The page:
Additionally, using one or two idioms, for example, "to pick your brain," meaning to "ask questions," is a fun way to make the tone feel more relaxed and friendly. 

Basically, write like you would speak at work (minus filler words and pauses).

Tip 5: Finish by requesting a follow-up with the employer

Let's look at paragraph three one more time:

I look forward to hearing from you and the chance to pick your brain about the program your company has developed for student engagement.

This final sentence was actually a sneaky or clever way to let the employer know that I am confident they will contact me for an interview.

When they do, I have things relevant to the position or the company that I want to discuss with them already in mind.

You can include some questions for the employer in your cover letter, but there is a risk to asking basic questions that they might feel you should already know the answer to before applying.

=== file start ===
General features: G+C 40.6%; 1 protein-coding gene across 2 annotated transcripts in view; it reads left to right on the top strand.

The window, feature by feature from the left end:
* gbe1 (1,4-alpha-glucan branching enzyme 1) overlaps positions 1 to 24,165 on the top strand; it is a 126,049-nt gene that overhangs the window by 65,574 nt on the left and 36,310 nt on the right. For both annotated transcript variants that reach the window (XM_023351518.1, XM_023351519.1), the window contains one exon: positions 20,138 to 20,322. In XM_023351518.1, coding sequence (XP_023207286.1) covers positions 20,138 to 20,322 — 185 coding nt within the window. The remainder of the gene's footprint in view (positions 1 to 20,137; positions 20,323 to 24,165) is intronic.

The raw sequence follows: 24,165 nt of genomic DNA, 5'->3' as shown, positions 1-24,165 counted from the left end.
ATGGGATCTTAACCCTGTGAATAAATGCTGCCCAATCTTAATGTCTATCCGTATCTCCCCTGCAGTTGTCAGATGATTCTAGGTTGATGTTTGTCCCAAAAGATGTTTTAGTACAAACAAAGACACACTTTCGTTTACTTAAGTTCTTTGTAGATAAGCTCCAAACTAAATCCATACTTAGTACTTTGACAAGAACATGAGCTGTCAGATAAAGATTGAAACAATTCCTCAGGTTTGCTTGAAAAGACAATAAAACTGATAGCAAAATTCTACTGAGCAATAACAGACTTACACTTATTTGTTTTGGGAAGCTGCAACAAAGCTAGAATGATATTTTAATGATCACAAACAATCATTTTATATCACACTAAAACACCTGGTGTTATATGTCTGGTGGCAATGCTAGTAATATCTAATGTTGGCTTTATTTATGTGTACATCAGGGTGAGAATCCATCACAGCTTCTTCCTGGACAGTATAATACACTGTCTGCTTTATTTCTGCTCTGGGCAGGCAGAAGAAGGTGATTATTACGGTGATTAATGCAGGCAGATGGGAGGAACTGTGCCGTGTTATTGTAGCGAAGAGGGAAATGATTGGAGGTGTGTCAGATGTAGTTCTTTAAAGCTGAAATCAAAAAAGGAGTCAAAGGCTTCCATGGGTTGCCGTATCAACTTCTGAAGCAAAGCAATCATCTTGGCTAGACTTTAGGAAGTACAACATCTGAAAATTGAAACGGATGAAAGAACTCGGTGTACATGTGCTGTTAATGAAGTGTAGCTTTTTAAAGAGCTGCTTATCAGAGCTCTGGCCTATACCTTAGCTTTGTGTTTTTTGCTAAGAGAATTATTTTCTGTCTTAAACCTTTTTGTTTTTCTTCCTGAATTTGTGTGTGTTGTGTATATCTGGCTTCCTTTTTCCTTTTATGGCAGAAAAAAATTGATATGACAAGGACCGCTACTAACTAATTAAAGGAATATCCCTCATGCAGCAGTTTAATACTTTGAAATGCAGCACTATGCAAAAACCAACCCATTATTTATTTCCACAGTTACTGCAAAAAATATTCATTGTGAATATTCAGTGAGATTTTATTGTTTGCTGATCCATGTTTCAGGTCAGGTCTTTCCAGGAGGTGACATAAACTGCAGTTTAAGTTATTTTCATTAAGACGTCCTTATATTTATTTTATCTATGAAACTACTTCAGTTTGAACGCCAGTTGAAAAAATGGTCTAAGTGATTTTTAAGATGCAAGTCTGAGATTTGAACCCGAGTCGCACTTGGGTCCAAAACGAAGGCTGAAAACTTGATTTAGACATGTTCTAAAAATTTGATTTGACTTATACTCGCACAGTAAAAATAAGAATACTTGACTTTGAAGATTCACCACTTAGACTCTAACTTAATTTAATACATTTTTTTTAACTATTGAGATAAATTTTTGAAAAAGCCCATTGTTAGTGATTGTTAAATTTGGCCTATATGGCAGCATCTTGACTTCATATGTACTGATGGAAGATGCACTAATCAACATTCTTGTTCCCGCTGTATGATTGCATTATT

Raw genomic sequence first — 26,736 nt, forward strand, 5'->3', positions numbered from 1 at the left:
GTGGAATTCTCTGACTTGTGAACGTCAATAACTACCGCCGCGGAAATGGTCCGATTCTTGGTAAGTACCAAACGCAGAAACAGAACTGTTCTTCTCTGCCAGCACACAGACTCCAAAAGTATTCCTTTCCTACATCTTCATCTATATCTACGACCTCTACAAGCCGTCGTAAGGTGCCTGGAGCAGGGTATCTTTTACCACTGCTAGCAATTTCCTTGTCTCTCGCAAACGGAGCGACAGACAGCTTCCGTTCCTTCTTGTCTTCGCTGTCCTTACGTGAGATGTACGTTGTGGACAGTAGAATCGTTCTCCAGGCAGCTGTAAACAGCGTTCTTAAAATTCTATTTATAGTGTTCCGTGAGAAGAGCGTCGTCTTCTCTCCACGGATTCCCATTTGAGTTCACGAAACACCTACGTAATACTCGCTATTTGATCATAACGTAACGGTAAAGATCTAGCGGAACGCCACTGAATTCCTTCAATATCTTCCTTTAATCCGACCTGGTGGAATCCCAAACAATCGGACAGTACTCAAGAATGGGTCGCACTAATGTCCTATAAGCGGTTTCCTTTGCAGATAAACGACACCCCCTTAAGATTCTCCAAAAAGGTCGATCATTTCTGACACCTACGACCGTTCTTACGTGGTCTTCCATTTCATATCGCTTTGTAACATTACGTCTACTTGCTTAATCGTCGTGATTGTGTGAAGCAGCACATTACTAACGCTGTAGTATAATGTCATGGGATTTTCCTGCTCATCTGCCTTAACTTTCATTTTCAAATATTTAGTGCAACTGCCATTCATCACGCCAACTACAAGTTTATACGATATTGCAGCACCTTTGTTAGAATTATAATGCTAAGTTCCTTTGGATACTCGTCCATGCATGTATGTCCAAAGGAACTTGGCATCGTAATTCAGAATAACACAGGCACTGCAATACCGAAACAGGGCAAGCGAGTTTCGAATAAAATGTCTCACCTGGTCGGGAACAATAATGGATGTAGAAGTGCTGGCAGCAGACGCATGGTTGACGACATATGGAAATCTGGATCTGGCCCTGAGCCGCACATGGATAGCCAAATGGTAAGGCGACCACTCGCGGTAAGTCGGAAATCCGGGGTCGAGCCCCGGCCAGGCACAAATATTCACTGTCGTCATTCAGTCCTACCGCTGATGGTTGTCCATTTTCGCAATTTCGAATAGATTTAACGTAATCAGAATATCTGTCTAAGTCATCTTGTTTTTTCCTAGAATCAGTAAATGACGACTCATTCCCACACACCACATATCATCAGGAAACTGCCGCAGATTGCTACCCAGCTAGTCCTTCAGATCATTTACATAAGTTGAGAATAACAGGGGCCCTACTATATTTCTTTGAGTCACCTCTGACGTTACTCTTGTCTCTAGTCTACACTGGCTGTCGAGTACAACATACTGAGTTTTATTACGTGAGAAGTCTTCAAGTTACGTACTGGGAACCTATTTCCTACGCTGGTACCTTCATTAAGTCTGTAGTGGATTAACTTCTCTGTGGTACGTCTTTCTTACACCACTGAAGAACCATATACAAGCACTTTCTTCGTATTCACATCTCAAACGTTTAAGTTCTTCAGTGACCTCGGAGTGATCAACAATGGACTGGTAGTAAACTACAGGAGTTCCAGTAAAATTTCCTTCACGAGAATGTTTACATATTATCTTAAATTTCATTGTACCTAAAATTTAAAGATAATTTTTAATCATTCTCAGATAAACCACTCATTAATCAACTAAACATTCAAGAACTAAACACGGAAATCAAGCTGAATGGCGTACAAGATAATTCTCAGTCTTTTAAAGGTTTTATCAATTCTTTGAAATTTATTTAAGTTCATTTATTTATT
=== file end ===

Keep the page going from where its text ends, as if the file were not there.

🟢 To minimize the risk of asking a bad question, implying a discussion topic is a better option.

Whew, we have covered quite a lot about cover letters today. Before we wrap up, I want you to keep the following points in mind:

5 tips for better English cover letters

  1. Get your resume out and write your cover letter to supplement your resume.
  2. Keep the job listing requirements in mind and address most of them in your letter. Even if you don't meet all the qualifications, apply anyway! Just be sure to avoid using negative language!
  3. Talk about why they should hire you by listing your skills and explaining what benefits they gain from selecting you for the position… but keep it short and sweet!
  4. Keep your tone friendly but professional!
  5. And finally, request a follow-up with the employer to seal the deal!
😀 Want Kevin and I to review your English cover letter? Join us in the Deliberate English Community, where you can get personalized feedback on your English speaking, writing, listening, and pronunciation every day!

See you in the community!